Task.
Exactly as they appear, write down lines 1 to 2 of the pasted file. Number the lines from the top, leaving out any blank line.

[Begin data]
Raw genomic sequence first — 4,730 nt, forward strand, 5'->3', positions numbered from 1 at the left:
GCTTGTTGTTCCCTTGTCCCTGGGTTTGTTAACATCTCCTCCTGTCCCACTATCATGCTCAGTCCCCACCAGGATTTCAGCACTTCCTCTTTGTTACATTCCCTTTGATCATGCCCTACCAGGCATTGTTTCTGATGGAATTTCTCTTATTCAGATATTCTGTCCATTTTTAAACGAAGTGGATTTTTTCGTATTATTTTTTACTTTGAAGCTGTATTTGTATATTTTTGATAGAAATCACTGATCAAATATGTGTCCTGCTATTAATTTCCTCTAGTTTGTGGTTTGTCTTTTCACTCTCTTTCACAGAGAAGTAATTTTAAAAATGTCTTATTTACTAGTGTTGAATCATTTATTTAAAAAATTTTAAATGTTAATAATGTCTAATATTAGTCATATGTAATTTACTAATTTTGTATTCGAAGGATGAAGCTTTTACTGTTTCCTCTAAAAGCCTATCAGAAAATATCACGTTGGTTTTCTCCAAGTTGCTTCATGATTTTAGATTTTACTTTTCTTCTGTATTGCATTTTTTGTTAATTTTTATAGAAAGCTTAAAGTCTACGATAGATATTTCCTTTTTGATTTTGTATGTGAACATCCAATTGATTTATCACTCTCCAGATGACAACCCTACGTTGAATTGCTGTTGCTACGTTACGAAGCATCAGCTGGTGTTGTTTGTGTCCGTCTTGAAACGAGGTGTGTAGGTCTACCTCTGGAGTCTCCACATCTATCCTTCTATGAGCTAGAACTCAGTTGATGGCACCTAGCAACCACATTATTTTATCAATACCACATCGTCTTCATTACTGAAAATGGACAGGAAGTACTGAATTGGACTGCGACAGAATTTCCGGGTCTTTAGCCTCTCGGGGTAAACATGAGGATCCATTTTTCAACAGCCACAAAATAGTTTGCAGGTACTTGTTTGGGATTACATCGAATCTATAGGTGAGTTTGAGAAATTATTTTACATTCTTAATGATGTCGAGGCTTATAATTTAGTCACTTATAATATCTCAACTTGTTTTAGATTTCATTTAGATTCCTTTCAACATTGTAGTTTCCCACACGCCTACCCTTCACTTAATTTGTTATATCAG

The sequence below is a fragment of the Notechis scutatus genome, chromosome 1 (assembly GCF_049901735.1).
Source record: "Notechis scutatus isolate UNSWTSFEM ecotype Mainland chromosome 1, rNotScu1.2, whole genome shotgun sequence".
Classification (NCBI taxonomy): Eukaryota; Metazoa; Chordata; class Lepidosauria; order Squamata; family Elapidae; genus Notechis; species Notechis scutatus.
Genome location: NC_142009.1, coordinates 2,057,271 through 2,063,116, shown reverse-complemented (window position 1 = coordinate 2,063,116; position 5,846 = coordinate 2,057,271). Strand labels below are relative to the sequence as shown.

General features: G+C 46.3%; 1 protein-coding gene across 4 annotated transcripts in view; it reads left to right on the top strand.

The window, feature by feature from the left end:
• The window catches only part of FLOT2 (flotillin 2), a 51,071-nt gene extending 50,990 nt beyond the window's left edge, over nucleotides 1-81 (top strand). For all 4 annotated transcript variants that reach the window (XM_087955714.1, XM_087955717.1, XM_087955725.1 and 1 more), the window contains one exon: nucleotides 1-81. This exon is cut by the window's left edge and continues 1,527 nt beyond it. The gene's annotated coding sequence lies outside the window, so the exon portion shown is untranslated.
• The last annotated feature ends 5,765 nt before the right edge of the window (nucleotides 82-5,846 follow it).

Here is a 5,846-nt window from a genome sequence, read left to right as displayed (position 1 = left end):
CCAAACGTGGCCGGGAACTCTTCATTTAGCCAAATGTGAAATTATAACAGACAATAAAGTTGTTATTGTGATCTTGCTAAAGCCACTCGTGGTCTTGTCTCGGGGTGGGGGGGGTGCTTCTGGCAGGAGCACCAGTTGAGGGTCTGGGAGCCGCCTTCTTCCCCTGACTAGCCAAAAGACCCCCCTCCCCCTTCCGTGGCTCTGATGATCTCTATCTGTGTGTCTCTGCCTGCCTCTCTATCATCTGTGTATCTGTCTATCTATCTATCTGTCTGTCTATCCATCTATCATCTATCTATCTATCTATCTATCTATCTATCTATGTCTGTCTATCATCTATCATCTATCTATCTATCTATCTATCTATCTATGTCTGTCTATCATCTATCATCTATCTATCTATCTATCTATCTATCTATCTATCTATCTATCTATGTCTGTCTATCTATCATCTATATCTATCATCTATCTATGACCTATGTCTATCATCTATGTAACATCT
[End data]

Raw genomic sequence first — 4,730 nt, forward strand, 5'->3', positions numbered from 1 at the left:
GCTTGTTGTTCCCTTGTCCCTGGGTTTGTTAACATCTCCTCCTGTCCCACTATCATGCTCAGTCCCCACCAGGATTTCAGCACTTCCTCTTTGTTACATTCCCTTTGATCATGCCCTACCAGGCATTGTTTCTGATGGAATTTCTCTTATTCAGATATTCTGTCCATTTTTAAACGAAGTGGATTTTTTCGTATTATTTTTTACTTTGAAGCTGTATTTGTATATTTTTGATAGAAATCACTGATCAAATATGTGTCCTGCTATTAATTTCCTCTAGTTTGTGGTTTGTCTTTTCACTCTCTTTCACAGAGAAGTAATTTTAAAAATGTCTTATTTACTAGTGTTGAATCATTTATTTAAAAAATTTTAAATGTTAATAATGTCTAATATTAGTCATATGTAATTTACTAATTTTGTATTCGAAGGATGAAGCTTTTACTGTTTCCTCTAAAAGCCTATCAGAAAATATCACGTTGGTTTTCTCCAAGTTGCTTCATGATTTTAGATTTTACTTTTCTTCTGTATTGCATTTTTTGTTAATTTTTATAGAAAGCTTAAAGTCTACGATAGATATTTCCTTTTTGATTTTGTATGTGAACATCCAATTGATTTATCACTCTCCAGATGACAACCCTACGTTGAATTGCTGTTGCTACGTTACGAAGCATCAGCTGGTGTTGTTTGTGTCCGTCTTGAAACGAGGTGTGTAGGTCTACCTCTGGAGTCTCCACATCTATCCTTCTATGAGCTAGAACTCAGTTGATGGCACCTAGCAACCACATTATTTTATCAATACCACATCGTCTTCATTACTGAAAATGGACAGGAAGTACTGAATTGGACTGCGACAGAATTTCCGGGTCTTTAGCCTCTCGGGGTAAACATGAGGATCCATTTTTCAACAGCCACAAAATAGTTTGCAGGTACTTGTTTGGGATTACATCGAATCTATAGGTGAGTTTGAGAAATTATTTTACATTCTTAATGATGTCGAGGCTTATAATTTAGTCACTTATAATATCTCAACTTGTTTTAGATTTCATTTAGATTCCTTTCAACATTGTAGTTTCCCACACGCCTACCCTTCACTTAATTTGTTATATCAG